- The Washington Times
Monday, June 27, 2022

Washington Commanders owner Dan Snyder, through his lawyer, informed the House Oversight and Reform Committee that he is unavailable to testify at a deposition this week — marking the latest escalation in the tense standoff between the two sides. 

Snyder’s lawyer, Karen Patton Seymour, told the panel in an email Friday that neither she nor Snyder would be available this week as both are out of the country, a source with knowledge of the situation said. The committee then asked Seymour to accept service of the subpoena on Snyder’s behalf, but the attorney — as The Washington Times previously reported — replied that she wasn’t authorized to do so. 

The actions from Snyder’s camp drew a sharp rebuttal Monday from the committee, which vowed last week to subpoena the embattled billionaire for a deposition after he refused to voluntarily appear at a hearing on Capitol Hill about his team’s workplace misconduct. 

“Mr. Snyder has so far refused to accept service of the Committee’s subpoena,” a spokesperson for the committee said. “While the Committee has been, and remains, willing to consider reasonable accommodations requested by witnesses, we will not tolerate attempts to evade service of a duly authorized subpoena or seek special treatment not afforded to other witnesses who testified in this matter.  

“The Committee will not be deterred from obtaining Mr. Snyder’s testimony, and we remain committed to ensuring transparency about the toxic workplace culture at the Washington Commanders and the NFL’s inadequate response.”

Another source familiar with the matter said Monday that the panel did technically issue the subpoena to Snyder on Friday. But the subpoena cannot go into effect until Snyder — or someone on his behalf — accepts the service of the order. 

A spokesperson for Snyder said in a statement that the committee offered only one date — Thursday, June 30 — for the deposition and reiterated that his attorney is unavailable on that day due to being out of the country.

“Mr. Snyder has not refused to appear for a deposition,” the spokesperson said. “Mr. Snyder’s lawyer has provided alternate dates and looks forward to finding a path forward for Mr. Snyder’s further cooperation and to address remaining due process concerns.” 

Before Snyder skipped last week’s hearing, Seymour took issue with the format — writing in a letter that the committee declined to provide the identity of witnesses that testified to the committee and include the substance of their allegations, among other issues.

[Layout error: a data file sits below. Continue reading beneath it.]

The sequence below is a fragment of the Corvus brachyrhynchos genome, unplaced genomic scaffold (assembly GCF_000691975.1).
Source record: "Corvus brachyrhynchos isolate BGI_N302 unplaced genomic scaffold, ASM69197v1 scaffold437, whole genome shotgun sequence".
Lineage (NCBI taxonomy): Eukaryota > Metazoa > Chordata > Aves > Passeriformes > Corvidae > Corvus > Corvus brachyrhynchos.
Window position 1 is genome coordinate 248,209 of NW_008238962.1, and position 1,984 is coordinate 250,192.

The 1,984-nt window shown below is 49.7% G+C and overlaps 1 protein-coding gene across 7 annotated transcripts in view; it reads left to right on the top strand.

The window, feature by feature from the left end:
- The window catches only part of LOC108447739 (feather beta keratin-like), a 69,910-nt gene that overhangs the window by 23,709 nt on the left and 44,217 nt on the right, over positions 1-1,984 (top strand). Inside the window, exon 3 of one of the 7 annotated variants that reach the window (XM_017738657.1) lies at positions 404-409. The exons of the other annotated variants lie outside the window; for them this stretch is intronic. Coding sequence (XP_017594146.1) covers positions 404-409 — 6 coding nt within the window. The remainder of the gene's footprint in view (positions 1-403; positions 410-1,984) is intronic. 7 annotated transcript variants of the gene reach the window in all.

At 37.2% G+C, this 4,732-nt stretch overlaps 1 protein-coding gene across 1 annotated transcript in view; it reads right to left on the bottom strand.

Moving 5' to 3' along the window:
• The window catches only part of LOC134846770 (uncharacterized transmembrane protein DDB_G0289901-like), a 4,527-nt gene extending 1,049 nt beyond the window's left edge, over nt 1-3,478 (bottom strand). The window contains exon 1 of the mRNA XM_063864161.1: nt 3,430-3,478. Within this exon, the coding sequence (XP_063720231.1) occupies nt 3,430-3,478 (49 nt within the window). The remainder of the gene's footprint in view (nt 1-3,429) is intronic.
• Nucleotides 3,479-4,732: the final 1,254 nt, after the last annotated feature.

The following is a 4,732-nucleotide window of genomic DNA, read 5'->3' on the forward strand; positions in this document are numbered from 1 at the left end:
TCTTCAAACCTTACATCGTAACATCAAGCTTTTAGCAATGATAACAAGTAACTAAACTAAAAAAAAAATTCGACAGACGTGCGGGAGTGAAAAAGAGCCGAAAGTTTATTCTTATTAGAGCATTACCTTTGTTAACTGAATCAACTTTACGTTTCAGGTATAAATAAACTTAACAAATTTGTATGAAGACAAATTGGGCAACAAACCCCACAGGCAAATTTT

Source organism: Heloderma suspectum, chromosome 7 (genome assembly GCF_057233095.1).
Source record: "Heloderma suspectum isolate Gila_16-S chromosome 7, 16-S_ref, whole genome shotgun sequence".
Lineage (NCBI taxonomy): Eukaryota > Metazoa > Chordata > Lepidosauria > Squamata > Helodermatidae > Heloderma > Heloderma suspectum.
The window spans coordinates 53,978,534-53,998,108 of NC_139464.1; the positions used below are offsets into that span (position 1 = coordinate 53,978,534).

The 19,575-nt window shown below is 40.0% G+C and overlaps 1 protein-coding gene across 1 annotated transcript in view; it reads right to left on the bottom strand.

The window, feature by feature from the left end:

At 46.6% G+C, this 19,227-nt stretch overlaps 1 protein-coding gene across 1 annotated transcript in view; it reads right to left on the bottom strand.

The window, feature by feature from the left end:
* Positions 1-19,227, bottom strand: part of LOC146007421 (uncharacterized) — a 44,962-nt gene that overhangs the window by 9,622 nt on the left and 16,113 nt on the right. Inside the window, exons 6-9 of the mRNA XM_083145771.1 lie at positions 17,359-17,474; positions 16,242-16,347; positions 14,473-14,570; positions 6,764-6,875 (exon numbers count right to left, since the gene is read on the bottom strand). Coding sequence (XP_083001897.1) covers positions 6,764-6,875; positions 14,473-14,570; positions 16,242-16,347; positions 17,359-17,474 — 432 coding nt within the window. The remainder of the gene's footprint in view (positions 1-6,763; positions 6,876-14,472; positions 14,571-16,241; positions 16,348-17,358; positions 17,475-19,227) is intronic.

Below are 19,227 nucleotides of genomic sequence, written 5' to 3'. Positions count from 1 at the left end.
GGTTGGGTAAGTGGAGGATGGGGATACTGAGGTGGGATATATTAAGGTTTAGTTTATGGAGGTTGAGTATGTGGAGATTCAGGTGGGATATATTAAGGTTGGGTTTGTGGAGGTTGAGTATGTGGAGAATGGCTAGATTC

David Rapallo, a former House Oversight and Reform Committee staff director who is now a law professor at Georgetown, said that the “vast, vast majority” of congressional subpoenas are usually accepted over email by an individual’s attorney.

If Snyder does not grant the authorization, then questions arise as to what extent the committee will go to deliver the subpoena to Snyder. Rapallo said that U.S. Marshals can be tasked with delivering the documents, but such occurrences aren’t common.

“The reason that the email service is such a normal process is that people don’t want the alternative, which is the U.S. Marshals,” Rapallo said. “There are cases where congressional subpoenas can be served by U.S. Marshals. Normally that happens in the United States. 

“That’s pretty rare to have to use the marshals to serve.” 

Snyder, however, remains out of the country — complicating matters should the subpoena need to be delivered to the owner in person. The source close to Snyder said the 57-year-old continues to have obligations overseas through large parts of July. Snyder, who lawmakers said missed the congressional hearing to attend an awards ceremony in France, plans to be in Israel for a few weeks to hold a ceremony for the one-year anniversary of his mother’s death, the person said. 

Rapallo struggled to think of a previous instance in which Congress needed to subpoena someone outside the U.S. — adding it would be in both parties’ interests to reach a compromise on an agreed date for Snyder to testify, even if it took place remotely. 

Snyder’s lawyer previously said the owner wouldn’t be able to testify remotely for last week’s hearing because the owner would not have in-person access to his counsel. “A basic right,” Seymour wrote to the panel. 

Lawmakers chided Snyder last week for not appearing at Wednesday’s hearing. Rep. Raja Krishnamoorthi, an Illinois Democrat who has helped spearhead the panel’s probe, said the subpoena was going to be ordered to hear the testimony that Snyder “should’ve” given at the hearing. 

Rep. Jamie Raskin, a Maryland Democrat, said “we’re living in a time where people feel like they’re above the law” and compared the owner to those who refused to participate in hearings held by the Jan. 6 select committee. 

“​​Perhaps Dan Snyder was taking his cues from those who think they’re above the representatives of the people in Congress,” Mr. Raskin said.

• Matthew Paras can be reached at mparas@washingtontimes.com.

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